First the facts: Rick Perry, the four term Texas Governor has declared a “day of prayer and fasting” because “some problems are beyond our power to solve” and also holding a large public prayer event. The problems he claims are beyond our power include (1) financial debt, (2) terrorism, and (3) natural disasters. Let’s unpack his statement a bit and if these are really problems are so unsolvable our only hope is divine intervention.
1. Financial Debt
This is the easiest one of all. Through the choices of human legislators and executives our deficit has increased. To decrease, we must either cut spending, increase taxes, or (more likely) use some combination of spending and revenue reforms. Contrary to what the good Governor says, God did not create, nor is he required to solve the problem. Next…
If it is beyond our power to prevent terrorism why does Rick Perry support the Patriot Act, the war in Afghanistan or any other counter-terrorism measures? If humans can’t prevent terrorism then how can he credit Bush for preventing attacks after 9/11 of criticize Obama for not properly fighting terrorism. The very act of trying to prevent terrorism and assigning humans credit or blame for preventing terrorism is proof that at least we believe terrorism is preventable. And we don’t just believe it, there is evidence that we actually can. The number of attacks foiled since 9/11 is fairly good evidence that effective intelligence, military and law enforcement efforts can prevent acts of terror. So, moving on…
3. Natural Disasters
This is a tough one. On the one hand, humans are unable to prevent certain natural disasters. If the “big one” were to hit LA or San Francisco tomorrow, few would argue that humans caused it. Of course, that does NOT mean that God caused the earthquake, just that people didn’t. On the other hand, many of the natural disasters Perry is likely referring to ARE caused by humans. Perhaps Perry is thinking of the drought afflicting Texas or the powerful storms increasing in both power and frequency. In both cases, though humans cannot control the occurrence of any individual storm or drought, it cannot be denied that on a large scale level global climate change is causing more extreme weather and human activity is causing global climate change. I have no doubt Perry would deny this, but on that matter the evidence is strongly against him and he is wrong. W.R.O.N.G. Let’s not mince words. On a basic level, Perry is wrong because God almost certainly does not cause natural disasters, but on a more specific level many of the natural disasters Perry is likely thinking of were caused by people and consequently can be solved by people.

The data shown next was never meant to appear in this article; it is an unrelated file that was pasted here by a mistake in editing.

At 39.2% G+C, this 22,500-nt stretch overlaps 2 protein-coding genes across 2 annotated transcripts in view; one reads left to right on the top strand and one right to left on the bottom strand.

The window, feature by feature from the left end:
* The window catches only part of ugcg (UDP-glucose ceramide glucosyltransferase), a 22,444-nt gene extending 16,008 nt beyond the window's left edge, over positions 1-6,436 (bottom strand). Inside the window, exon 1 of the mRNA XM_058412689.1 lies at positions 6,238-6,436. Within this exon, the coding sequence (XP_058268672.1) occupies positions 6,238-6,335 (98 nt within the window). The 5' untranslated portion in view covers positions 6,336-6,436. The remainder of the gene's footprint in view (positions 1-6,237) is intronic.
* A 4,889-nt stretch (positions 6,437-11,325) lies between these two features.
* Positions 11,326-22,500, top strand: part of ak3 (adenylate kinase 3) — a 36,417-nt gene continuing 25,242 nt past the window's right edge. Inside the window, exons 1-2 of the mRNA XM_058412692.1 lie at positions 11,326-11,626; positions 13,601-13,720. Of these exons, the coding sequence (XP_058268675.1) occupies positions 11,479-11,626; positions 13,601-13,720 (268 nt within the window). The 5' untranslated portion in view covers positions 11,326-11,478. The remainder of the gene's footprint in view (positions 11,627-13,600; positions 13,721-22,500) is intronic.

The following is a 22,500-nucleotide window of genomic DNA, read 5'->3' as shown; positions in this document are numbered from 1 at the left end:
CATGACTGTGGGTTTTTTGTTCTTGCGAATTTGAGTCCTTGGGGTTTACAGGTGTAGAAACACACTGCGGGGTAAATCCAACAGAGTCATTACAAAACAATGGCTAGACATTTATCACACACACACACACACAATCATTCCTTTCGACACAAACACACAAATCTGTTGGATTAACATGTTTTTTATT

The famed humanist Paul Kurtz has written “No deity will save us, we must save ourselves.” The first step to saving ourselves is recognizing what will not work, and what will not work is approaching the challenges Perry identified (and others) with the belief that humans did not cause and cannot fix them. To ascribe the problems to God and believe our efforts to solve them is futile is just a wimpy effort to just throw our hands up in futility and absolve ourselves of the moral responsibility to act in the face of known danger, even if it requires sacrifice. By Perry’s philosophy, you don’t have to sacrifice or even try to fix large scale problems because all efforts would be futile, and that is wrong on even the most basic moral level.
I understand that Perry’s statement shouldn’t be taken literally, but nevertheless his philosophy is a real one and one that must be challenged by those who favor action in the face of suffering and danger. If we are to face our problems with rationality, courage and determination the first step is to take responsibility for them. Once we do that we can move forward clear eyed about the challenges, but with renewed optimism and belief in our ability to solve them.
You can also read this post and others at my blog: Rational Persuasion.